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Thursday, December 8, 2022

Nigeria’s e-Naira

By Babatunde Ayedoju

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Ever since trade by barter gave way to money transactions, money has become an indispensable tool for individuals, organisations and even governments when doing business. Nigeria is not an exception.

There are over 250 ethnic groups in Nigeria. Money has never been alien to them, as each one had currencies that its members spent at one time or the other. At the advent of the colonial masters, Nigerians had to adopt currencies such as penny, shilling, pound and so on. Even after independence, Nigeria still spent the British Pound Sterling, until naira and Kobo replaced it in January 1973.

Since then, naira has been Nigeria’s legal tender, with Kobo gradually losing its acceptability among Nigerians. It is unfortunate that naira, which began as a very strong currency that was  even stronger than the American dollar at a point, gradually experienced a decline in its value, to the extent that an American dollar is equal to almost N700.

With the opening up of internet for general use in the 1990s, it became possible for people to do business online. Individuals began to do cashless transactions. Thus, the conventional money that the whole world knew now began to have a digital equivalent.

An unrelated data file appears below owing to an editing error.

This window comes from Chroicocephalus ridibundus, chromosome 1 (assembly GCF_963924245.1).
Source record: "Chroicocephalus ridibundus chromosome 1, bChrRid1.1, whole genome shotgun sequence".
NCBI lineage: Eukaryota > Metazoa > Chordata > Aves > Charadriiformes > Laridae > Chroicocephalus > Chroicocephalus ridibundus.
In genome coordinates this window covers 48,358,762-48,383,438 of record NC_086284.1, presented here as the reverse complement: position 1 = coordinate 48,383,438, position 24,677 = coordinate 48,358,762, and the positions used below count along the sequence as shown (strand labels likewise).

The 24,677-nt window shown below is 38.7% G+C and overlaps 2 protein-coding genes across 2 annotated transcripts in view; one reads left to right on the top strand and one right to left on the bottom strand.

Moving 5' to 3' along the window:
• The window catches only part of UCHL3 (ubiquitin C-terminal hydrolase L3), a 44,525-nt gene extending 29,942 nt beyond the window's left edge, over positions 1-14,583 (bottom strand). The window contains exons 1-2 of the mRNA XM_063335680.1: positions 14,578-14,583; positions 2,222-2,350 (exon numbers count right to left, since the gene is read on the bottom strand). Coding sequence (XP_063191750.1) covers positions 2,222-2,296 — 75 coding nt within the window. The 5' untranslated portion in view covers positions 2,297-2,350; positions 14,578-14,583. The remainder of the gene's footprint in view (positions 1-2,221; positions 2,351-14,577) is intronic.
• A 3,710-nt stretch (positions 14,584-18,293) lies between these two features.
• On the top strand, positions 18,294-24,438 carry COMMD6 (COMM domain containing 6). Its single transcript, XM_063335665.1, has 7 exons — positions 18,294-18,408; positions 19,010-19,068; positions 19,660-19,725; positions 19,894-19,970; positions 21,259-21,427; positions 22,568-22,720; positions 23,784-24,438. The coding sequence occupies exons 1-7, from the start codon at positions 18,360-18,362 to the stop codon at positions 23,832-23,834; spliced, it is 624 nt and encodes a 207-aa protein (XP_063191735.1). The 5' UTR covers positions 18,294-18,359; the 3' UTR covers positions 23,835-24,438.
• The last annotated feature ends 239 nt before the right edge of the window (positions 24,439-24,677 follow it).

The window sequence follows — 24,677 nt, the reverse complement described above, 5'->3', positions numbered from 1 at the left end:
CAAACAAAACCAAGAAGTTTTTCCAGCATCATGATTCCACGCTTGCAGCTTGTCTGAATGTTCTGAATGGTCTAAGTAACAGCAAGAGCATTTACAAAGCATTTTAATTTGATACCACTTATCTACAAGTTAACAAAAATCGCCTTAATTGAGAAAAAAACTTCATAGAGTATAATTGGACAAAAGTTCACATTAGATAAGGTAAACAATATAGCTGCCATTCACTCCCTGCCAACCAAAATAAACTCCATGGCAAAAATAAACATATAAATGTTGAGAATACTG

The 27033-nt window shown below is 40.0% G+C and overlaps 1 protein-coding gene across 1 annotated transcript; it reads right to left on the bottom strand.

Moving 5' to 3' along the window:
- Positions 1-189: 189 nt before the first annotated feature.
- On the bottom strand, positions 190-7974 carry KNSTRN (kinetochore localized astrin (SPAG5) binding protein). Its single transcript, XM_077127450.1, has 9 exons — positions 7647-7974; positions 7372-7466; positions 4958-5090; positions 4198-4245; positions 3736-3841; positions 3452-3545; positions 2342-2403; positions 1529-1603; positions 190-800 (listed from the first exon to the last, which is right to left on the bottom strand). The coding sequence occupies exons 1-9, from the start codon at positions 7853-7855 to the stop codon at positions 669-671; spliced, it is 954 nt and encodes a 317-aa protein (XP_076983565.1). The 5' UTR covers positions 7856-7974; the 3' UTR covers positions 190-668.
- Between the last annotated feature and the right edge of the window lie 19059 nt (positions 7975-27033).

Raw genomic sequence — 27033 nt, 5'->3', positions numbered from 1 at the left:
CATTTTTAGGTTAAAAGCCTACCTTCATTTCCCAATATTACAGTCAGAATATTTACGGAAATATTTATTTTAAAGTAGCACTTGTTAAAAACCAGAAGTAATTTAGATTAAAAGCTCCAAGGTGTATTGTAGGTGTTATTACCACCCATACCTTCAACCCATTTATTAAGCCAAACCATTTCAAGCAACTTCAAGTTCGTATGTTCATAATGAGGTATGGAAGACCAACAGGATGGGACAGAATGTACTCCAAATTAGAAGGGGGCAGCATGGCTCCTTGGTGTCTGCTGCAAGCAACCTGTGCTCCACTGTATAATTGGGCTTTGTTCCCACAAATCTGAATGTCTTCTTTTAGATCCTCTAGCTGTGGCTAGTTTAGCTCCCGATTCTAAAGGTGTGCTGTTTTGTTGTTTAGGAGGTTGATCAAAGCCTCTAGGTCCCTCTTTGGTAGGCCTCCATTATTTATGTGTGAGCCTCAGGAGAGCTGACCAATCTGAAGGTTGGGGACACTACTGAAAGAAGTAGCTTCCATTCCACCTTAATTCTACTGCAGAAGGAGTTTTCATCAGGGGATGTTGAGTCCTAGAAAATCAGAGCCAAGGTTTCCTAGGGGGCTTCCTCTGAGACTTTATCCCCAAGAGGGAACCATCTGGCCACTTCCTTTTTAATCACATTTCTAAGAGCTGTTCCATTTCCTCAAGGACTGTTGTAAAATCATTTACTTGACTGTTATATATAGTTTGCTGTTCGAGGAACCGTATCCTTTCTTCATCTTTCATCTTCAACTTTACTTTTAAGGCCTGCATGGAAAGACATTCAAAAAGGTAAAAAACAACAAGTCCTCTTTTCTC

Today, we even have online ‘shops’ where people can identify goods they want to buy and make purchases without handling any cash physically. The seller will simply make use of his or her credit card. It is now possible to do business that involves money without handling any currency note.

Banks have even helped matters, as every notable bank has a mobile application that enables customers to do all sorts of cashless transactions.

On October 25, 2021, the President Muhammadu Buhari-led administration launched e-naira as Nigeria’s Central Bank Digital Currency (CBDC). While speaking at the unveiling in Abuja, President Buhari had stated that the e-naira could improve economic activities and increase Nigeria’s Gross Domestic Product (GDP) by $29 billion over the next 10 years.

When the e-naira was launched last year, the Central Bank of Nigeria (CBN) clarified that it is not a cryptocurrency. Therefore, it is subject to banking laws. The e-naira is also expected to have the same value as the physical naira. Of course, this is capable of making it less popular among young Nigerians who had taken to cryptocurrencies that had promises of making them richer within a relatively short period.